The five projects are presented with technical drawings, timeline overviews and photographs, stapled to small and awkwardly positioned metal panels. While reading the thorough analysis of the squatting process of the Loods-Westerdok, the visitor can amicably bump into the bottom of a frightened stranger, who is trying her hardest not to lose the heel of her shoe in the perforated flooring. The concrete walls of the exhibition room have mostly been left bear, while the wooden extensions provided by ZUS are decorated with recycled promotional material, on which the information about exhibited objects and squatting in general have been printed. The paper panels are neatly stapled to the corners of the walls, leaving plenty of room for impressive photography and long lost relics that are not (yet) there. This unfortunate emptiness only emphasizes the playful but confronting immaturity of the exposition.

Katia Truijen explains the intention of the exhibition. She and her fellow curators have often questioned whether the entirety of objects and texts should be presented as an exhibition or as a showcase of ongoing research. While ZUS’ design for the background embodies the first, the extent of the current exhibition proves it to be the second. A hopeful perspective on the future can be found in the various temporary installations that augment the five case studies of the researchers. Firstly, there’s the small but impressive photo-exhibition of Dave Carr-Smith, a British artist who documented life in four of Amsterdam’s squatted industrial complexes. More reason for optimism is located on the far end of the room, where the artistic installation Topodia of Reinier Kranendonk showcases various typical squatter utilities, visual and sound effects included. While this particular installation was originally exhibited in the entrance hall – to show the visitors that they better go outside again and take the emergency staircase to the third floor – Kranendonk decided to move his art piece and ‘appropriated’ the main exhibition room without consulting the curators. A fact that the institute is, understandably, eager to advertise.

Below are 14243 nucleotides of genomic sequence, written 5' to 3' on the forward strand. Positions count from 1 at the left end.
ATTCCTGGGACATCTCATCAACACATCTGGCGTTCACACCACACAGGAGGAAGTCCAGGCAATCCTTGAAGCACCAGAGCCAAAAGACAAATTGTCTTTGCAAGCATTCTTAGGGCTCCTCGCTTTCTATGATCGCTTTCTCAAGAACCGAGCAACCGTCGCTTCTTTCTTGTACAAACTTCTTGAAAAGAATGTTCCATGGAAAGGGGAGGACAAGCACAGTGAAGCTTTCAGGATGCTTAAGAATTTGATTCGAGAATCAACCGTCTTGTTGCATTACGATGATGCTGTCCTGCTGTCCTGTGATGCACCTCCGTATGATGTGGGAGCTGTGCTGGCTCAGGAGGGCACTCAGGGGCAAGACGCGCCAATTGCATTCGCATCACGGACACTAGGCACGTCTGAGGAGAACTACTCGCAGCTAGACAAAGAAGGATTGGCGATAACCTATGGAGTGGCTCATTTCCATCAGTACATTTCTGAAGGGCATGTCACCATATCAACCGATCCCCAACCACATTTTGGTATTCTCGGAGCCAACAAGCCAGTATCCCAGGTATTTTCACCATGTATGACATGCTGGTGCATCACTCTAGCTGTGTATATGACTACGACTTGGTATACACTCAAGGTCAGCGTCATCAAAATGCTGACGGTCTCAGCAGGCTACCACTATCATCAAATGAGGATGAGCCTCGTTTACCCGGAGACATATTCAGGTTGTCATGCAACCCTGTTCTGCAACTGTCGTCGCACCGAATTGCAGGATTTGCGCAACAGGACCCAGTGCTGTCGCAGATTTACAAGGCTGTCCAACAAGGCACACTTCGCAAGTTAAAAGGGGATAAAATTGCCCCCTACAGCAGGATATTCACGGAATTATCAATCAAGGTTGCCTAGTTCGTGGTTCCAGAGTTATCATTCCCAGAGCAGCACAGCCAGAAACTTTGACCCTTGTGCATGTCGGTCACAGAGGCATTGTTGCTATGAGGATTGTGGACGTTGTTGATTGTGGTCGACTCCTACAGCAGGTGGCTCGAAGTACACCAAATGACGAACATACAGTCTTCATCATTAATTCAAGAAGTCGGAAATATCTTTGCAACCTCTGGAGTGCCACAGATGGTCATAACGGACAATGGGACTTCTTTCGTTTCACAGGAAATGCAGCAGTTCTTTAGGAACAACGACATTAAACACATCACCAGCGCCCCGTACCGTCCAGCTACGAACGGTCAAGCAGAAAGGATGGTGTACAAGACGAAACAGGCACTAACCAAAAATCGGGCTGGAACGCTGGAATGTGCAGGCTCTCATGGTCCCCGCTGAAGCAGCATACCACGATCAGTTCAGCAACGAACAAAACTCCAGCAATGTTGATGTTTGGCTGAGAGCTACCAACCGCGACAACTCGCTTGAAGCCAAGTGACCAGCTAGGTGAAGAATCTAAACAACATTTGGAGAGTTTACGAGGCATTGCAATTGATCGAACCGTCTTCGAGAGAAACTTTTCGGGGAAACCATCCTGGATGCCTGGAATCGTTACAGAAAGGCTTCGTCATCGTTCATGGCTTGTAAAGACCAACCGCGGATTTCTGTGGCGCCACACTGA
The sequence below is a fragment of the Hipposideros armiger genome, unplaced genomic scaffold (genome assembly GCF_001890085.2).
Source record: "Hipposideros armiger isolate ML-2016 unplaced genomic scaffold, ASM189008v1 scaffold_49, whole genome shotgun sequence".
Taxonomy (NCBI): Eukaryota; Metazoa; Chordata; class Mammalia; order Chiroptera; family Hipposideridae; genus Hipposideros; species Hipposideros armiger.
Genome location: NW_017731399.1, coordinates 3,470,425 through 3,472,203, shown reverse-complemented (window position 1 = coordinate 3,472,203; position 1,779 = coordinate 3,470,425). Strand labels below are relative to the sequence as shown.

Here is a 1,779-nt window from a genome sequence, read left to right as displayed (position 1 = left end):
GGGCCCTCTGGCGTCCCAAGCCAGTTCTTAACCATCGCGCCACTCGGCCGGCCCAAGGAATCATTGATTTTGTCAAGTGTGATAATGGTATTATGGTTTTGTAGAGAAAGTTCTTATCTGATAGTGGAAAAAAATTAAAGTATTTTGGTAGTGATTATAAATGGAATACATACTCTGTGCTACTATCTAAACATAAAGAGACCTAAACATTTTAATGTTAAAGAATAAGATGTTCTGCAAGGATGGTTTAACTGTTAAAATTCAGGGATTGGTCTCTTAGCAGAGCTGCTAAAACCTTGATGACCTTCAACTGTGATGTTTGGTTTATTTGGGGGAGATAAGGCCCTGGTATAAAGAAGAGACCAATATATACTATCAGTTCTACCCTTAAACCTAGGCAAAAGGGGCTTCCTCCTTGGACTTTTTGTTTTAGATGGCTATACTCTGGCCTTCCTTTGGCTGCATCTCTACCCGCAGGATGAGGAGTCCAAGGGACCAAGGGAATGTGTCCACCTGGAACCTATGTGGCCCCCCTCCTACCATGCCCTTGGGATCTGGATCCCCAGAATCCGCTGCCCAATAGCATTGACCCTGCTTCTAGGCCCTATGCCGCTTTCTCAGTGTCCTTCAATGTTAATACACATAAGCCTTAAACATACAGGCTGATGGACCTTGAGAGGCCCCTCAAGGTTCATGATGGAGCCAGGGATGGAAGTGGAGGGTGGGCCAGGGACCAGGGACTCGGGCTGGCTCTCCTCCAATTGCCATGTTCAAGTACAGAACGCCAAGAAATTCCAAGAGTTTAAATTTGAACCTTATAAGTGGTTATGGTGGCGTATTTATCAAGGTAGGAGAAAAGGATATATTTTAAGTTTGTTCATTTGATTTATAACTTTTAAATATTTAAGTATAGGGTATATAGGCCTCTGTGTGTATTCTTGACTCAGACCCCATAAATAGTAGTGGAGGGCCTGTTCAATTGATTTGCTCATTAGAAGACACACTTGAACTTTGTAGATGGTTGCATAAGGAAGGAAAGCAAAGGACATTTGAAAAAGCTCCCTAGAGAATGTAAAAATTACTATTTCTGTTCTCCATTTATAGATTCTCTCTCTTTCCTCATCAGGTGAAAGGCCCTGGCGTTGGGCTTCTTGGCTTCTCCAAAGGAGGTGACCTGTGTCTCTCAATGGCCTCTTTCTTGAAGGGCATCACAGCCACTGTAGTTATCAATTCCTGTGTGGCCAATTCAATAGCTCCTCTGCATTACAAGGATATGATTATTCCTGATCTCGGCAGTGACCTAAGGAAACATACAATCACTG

In Kranendonk’s statement lays a promise that may perhaps save the exhibition: he hopes to inspire a “lush growth” of the display on the architecture of appropriation. It is in the installations of Carr-Smith and Kranendonk that the exhibition meets the – perhaps shallow – expectations of spontaneity, differentness and depth. Here, the architectural and spatial component of squatting becomes visible, maybe even touchable and definitely imaginable, and in these qualities lies a very welcome promise for more. For now, the informal installation of ZUS came too soon. But in a couple of months, just before the exhibition’s finale, curiosity might drive the visitor back to Rotterdam, in the hope of experiencing the versatility of Architecture on Appropriation in its full right.